I have a hard time whittling down my list of favorite books of the year to a mere ten, twenty, or even thirty. Nevertheless, I will attempt in this post to remember my ten favorite books I found this year (though only one was published this year). Here they are, presented in alphabetical order because if I tried to rank them there would be two problems: first, many of the books would tie for first, second, or third, and I’d probably never get to number four; second, I think I’d put The Ghost Writer on top, but then I’d feel very wrong because I couldn’t honestly say it is better than Revolutionary Road, just that today I’m in the mood to reread The Ghost Writer. So here they are with links to the original review in the title.
The Ghost Writer, by Philip Roth: This is the book that got me addicted to Philip Roth, and I think it might still be my favorite, though it was difficult to choose between this one and American Pastoral (which was definitely one of the best books I read this year, as were many other Roth books, but I figured I could lump all of the Roth I read this year here with The Ghost Writer). “Roth’s writing alone is so precise and so simple that experiencing just the diction, let alone the pain and wry humor, of one sentence after another left me giddy.”
First Love, by Ivan Turgenev: I hadn’t read anything by Turgenev before this one (haven’t read anything since — yet) but I’m glad I finally got over my fear of this particular Russian. I remember that I read this one during one day’s commute. “Despite the train noises and the people coming and going, First Love really affected me with its powerful depiction of innocent love teamed up with overwhelming passion and a desire to be a martyr according to the whims of the one you love.”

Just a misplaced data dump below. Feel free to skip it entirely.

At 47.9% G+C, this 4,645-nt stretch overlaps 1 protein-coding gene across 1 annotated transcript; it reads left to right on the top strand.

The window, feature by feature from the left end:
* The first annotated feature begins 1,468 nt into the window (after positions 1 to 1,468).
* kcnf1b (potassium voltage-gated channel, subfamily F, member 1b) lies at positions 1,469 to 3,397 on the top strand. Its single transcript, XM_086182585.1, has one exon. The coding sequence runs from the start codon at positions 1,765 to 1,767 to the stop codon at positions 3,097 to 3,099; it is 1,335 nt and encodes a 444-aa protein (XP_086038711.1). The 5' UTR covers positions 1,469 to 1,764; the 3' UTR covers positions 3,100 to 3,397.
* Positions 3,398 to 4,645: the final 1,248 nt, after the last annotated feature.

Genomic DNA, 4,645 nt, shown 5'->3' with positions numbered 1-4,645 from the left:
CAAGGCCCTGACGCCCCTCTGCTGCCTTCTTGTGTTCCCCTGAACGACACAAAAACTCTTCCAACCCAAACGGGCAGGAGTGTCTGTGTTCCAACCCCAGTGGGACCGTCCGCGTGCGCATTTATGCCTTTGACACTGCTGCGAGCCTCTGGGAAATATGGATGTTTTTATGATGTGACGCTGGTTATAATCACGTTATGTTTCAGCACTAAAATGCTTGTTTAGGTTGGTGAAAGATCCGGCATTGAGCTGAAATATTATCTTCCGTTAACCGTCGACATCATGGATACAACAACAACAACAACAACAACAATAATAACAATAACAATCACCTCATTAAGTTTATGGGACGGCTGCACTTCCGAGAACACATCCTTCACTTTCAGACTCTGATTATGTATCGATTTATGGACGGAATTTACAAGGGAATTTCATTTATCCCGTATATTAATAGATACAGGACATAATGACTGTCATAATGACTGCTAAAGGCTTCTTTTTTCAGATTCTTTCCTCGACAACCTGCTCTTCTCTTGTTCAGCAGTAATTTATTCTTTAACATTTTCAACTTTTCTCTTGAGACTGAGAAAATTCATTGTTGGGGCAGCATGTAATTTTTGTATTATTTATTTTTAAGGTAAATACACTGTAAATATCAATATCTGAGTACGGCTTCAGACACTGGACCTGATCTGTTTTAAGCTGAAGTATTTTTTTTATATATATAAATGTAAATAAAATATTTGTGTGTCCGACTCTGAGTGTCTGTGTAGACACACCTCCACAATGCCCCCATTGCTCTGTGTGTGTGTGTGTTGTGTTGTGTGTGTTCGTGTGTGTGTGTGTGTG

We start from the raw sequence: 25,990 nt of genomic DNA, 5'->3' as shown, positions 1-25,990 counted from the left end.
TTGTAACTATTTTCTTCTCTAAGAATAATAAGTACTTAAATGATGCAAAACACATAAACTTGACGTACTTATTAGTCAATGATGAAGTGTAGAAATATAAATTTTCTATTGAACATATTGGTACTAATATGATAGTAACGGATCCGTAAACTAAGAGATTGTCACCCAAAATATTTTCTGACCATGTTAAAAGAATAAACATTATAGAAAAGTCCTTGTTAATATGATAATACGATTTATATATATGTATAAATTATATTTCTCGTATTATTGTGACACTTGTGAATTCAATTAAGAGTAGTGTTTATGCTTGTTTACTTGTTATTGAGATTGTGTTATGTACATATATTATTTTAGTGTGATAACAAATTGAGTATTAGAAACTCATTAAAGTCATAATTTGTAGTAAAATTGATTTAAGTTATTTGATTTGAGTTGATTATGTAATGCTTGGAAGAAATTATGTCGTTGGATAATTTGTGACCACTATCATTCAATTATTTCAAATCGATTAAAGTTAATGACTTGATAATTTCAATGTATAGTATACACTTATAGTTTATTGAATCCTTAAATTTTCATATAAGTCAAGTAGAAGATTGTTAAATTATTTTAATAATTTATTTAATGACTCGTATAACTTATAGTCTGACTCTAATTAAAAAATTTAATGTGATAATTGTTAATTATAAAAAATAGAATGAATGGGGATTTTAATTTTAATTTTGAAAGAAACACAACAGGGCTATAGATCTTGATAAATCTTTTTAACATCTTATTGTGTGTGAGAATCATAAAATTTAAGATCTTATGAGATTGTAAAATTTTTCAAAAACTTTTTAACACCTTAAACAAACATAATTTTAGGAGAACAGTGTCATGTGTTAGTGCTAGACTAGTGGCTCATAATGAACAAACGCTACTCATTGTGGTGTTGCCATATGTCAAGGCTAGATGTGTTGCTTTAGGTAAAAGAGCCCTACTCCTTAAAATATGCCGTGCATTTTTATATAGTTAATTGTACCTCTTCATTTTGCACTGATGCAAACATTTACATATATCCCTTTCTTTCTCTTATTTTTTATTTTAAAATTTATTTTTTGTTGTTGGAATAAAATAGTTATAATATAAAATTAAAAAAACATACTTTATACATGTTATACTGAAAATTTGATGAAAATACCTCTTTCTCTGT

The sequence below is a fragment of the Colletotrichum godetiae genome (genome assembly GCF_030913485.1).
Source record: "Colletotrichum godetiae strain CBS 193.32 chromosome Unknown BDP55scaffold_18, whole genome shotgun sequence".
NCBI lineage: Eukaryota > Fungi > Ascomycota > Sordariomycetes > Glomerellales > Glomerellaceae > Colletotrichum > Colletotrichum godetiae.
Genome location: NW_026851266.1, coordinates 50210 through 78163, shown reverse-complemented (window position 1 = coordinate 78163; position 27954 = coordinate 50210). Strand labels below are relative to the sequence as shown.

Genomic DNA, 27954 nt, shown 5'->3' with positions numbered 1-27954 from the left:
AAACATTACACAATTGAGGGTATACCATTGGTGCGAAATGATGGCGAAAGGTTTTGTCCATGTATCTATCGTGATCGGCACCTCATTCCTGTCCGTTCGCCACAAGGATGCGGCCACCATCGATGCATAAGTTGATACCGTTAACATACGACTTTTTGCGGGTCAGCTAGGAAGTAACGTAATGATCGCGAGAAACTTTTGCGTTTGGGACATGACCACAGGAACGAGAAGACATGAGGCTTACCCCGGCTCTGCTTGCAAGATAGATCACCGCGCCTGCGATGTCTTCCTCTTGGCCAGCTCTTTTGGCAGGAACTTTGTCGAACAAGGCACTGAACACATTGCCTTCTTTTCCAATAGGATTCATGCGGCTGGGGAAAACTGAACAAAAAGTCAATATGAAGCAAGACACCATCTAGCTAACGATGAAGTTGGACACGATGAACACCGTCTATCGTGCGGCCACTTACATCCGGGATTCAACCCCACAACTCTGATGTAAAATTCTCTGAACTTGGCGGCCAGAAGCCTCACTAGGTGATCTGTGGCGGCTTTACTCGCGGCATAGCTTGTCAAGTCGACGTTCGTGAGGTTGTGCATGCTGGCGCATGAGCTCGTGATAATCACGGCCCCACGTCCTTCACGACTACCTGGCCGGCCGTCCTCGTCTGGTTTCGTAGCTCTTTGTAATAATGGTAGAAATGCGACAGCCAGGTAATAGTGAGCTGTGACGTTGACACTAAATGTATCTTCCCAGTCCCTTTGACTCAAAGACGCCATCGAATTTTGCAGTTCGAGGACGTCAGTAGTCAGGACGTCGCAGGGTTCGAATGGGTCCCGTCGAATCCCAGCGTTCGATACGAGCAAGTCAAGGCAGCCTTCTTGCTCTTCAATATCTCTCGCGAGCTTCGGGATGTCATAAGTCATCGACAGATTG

Housekeeping, by Marilynne Robinson: Robinson was the only woman besides Toni Morrison to have a book considered the best book of the last 25 years by an American novelist by The New York Times. This was that book. “Robinson’s tone thoughout strikes the right note for me. Somehow she injects into her prose the atmosphere of Fingerbone, with its foggy lake, along with the transiency of the characters. Though the town remains in place, it always seems to be drifting away into the past. At the same time, the past does not disappear — the lake remains, and somewhere down there is a wrecked train and car.”
Life and Times of Michael K, by J.M. Coetzee: I’ve read only three books by Coetzee: Disgrace, Waiting for the Barbarians, and this one. Though the one I hear least about, Life and Times of Michael K is my favorite. And I think Coetzee’s writing absolutely spoiled my reading of Knut Hamsun’s Hunger. “I’m not sure how it happens, but while reading this book – this book about war and about one man’s physical decline as he attempts to become invisible — during the day I looked around me and saw so many wonderful things.”
Liquidation, by Imre Kertész: Of the three Kertész books about Auschwitz and the years since, this one about the suicide of a child born in the concentration camp is still my favorite. Favorite is such a strange word in this context; perhaps it’s better to say this one presented things in a way that, more than the others, made me reconsider what I thought I already knew and made me realize just how unknowable this whole thing is. “Despite the miracle of B.’s birth, years later he commits suicide. That is where the book begins. But for what reasons did B. commit suicide? That is where the book goes.”
The Loved One, by Evelyn Waugh: Despite this book being most recent in my memory, I’m confident it will outlast many others I read this year — or in many years to come. The cover may be the best clue as to the darkly comic tone Waugh strikes in this hilarious book about two Englishmen who move to Southern California. Pets and Hollywood — this novel is endlessly entertaining! “To get right to it, this is one of the funniest books I’ve ever read, and one of the best.”